Ms Suu Kyi's trial has drawn international condemnation
Lawyers for the detained Burmese opposition leader Aung San Suu Kyi say judges have rejected their request to call four defence witnesses.
They say only one defence witness is being allowed in her trial on charges of breaking house arrest regulations.
This, they say, means a verdict could be reached as soon as Thursday.
Ms Suu Kyi has spent the past six years under house arrest. She was put on trial after an American man swam to her home across a lake earlier this month.
The BBC's Jonathan Head, reporting from neighbouring Thailand, says there has been little pretence at fairness by the Burmese authorities during the eight-day trial.
Aung San Suu Kyi's lawyers have been barred from discussions with their client and she was given no time to prepare her testimony.
Now three of the four witnesses summoned by the defence have been rejected by the judges and the prosecution has been allowed to call 14.
This, says our correspondent, lends support to US President Barack Obama's description of the process as a show trial on spurious charges.
With only one defence witness now allowed to take the stand, our correspondent says, the government should be able to wrap up the case within one or two days and deliver the expected guilty verdict.
At Wednesday's closed hearing at Rangoon's Insein prison, the man at the centre of the case, John Yettaw, 53, said he had swum to Ms Suu Kyi's home to warn her that her life was in danger.
Nyan Win, a spokesman for Ms Suu Kyi's National League for Democracy, who is also on her legal team and was in court, told AFP: "Yettaw said he came here because God asked him to. He said the reason he came was in his vision he saw that Aung San Suu Kyi was assassinated by terrorists. Because of his vision, he came here to warn Aung San Suu Kyi and also the government."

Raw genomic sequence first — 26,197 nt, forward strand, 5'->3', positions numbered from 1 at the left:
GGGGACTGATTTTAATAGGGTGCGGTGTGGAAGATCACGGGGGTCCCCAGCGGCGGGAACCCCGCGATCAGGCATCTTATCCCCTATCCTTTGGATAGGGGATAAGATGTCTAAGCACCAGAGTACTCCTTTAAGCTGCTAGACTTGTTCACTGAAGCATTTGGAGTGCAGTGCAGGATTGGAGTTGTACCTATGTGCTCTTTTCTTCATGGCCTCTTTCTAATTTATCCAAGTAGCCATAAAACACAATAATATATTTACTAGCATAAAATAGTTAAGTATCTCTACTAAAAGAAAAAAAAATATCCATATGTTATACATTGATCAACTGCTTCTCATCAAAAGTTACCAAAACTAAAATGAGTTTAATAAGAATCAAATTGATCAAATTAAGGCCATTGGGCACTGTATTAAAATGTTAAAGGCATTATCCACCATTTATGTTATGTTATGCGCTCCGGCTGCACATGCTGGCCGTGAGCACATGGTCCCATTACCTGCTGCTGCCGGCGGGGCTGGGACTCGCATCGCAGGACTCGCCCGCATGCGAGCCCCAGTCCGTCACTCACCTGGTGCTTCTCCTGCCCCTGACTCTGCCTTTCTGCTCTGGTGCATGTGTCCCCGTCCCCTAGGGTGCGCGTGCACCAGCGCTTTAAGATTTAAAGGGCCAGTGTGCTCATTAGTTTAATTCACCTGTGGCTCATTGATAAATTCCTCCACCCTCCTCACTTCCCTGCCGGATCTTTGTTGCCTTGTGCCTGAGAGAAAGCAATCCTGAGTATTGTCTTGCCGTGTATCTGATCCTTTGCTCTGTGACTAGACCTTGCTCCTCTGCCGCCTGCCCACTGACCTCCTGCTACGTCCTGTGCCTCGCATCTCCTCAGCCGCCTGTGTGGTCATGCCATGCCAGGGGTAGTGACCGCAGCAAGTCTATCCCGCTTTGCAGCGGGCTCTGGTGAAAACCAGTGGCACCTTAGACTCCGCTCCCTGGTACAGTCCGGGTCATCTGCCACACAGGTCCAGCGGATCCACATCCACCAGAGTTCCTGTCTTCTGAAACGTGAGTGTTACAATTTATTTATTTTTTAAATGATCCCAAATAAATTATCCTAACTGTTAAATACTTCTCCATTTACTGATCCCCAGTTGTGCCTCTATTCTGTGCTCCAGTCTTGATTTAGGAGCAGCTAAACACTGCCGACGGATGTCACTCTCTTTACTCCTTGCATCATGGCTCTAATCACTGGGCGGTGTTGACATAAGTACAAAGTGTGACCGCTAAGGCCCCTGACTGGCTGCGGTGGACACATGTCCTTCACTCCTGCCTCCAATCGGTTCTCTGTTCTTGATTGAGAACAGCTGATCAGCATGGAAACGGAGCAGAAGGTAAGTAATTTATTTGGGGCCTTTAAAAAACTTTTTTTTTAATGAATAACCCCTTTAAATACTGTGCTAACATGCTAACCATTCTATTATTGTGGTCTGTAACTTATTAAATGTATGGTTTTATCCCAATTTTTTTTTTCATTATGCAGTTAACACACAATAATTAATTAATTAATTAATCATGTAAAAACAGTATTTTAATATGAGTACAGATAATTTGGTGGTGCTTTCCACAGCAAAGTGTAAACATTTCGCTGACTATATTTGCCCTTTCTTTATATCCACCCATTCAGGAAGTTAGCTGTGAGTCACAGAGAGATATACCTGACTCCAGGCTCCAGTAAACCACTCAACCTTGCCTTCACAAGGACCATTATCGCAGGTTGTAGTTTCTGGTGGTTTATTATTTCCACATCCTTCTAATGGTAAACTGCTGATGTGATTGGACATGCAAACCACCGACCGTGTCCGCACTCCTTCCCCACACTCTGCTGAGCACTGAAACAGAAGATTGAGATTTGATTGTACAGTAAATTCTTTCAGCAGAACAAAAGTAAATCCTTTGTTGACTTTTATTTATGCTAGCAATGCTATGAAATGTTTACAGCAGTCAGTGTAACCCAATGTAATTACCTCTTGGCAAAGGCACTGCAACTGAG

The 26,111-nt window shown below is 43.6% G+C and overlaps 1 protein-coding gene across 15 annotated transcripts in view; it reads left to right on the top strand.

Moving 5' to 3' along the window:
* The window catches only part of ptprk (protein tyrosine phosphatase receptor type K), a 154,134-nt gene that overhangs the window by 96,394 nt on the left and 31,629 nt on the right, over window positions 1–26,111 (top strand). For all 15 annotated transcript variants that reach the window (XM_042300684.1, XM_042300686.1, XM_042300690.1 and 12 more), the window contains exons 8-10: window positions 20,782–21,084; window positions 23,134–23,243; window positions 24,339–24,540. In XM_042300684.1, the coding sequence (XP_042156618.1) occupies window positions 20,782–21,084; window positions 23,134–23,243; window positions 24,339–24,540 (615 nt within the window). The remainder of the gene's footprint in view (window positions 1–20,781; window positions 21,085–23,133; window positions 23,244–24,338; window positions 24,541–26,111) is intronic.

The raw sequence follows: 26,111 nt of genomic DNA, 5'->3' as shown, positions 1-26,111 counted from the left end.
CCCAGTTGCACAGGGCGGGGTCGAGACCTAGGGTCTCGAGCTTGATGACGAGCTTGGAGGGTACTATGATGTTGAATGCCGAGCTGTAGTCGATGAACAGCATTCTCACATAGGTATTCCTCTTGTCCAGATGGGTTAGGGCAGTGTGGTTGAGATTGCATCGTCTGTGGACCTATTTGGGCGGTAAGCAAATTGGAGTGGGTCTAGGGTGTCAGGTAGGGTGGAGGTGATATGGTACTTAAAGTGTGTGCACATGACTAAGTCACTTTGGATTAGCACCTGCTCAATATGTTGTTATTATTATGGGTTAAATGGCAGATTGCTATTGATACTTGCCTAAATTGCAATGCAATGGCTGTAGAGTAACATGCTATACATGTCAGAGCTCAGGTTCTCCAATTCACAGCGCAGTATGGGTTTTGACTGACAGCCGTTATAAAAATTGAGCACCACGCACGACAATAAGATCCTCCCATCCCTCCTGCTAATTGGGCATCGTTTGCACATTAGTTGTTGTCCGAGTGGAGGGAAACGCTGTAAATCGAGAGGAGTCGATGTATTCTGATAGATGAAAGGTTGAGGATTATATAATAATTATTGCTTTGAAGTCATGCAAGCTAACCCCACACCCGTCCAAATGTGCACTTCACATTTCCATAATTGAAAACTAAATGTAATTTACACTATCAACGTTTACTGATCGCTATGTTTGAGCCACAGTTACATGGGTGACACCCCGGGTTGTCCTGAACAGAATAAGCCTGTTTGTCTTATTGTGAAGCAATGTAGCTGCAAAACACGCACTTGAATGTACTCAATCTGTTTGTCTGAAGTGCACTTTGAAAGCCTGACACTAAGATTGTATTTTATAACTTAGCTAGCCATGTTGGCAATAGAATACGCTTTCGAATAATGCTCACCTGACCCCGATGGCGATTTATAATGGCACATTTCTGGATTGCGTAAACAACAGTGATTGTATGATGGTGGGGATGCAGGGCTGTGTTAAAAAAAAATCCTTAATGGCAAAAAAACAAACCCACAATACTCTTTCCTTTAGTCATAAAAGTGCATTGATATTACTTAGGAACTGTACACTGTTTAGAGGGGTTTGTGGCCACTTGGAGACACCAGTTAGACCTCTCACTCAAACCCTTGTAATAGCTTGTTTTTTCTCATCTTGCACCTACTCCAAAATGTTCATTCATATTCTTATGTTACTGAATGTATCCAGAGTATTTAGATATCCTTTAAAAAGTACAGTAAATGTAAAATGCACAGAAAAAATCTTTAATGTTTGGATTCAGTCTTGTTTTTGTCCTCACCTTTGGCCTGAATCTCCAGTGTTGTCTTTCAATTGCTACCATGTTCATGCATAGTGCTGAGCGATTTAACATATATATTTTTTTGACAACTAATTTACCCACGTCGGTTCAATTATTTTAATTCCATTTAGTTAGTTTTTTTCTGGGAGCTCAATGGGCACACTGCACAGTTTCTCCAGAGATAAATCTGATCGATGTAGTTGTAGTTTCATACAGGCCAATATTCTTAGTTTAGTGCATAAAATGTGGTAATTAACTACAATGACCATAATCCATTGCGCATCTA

In a written statement to the court on Tuesday, Ms Suu Kyi blamed Mr Yettaw's visit on a breach of security and said charging her showed the one-sidedness of the prosecution.
The trial has been widely condemned abroad as a ploy to keep her in detention until after the 2010 elections.
Faces up to five years
Ms Suu Kyi is the head of the NLD, which disputes the legitimacy of the polls and the conditions in which the military junta want to hold them.
Ms Suu Kyi, 63, had been due for release on Wednesday after her latest six-year detention, but was re-arrested this month after Mr Yettaw's visit.
She says she was not immediately aware of the late-night visit, but had been informed later by her assistant.
Ms Suu Kyi, a Nobel laureate, faces up to five years in jail if convicted.
President Obama called on Tuesday for her "immediate and unconditional" release.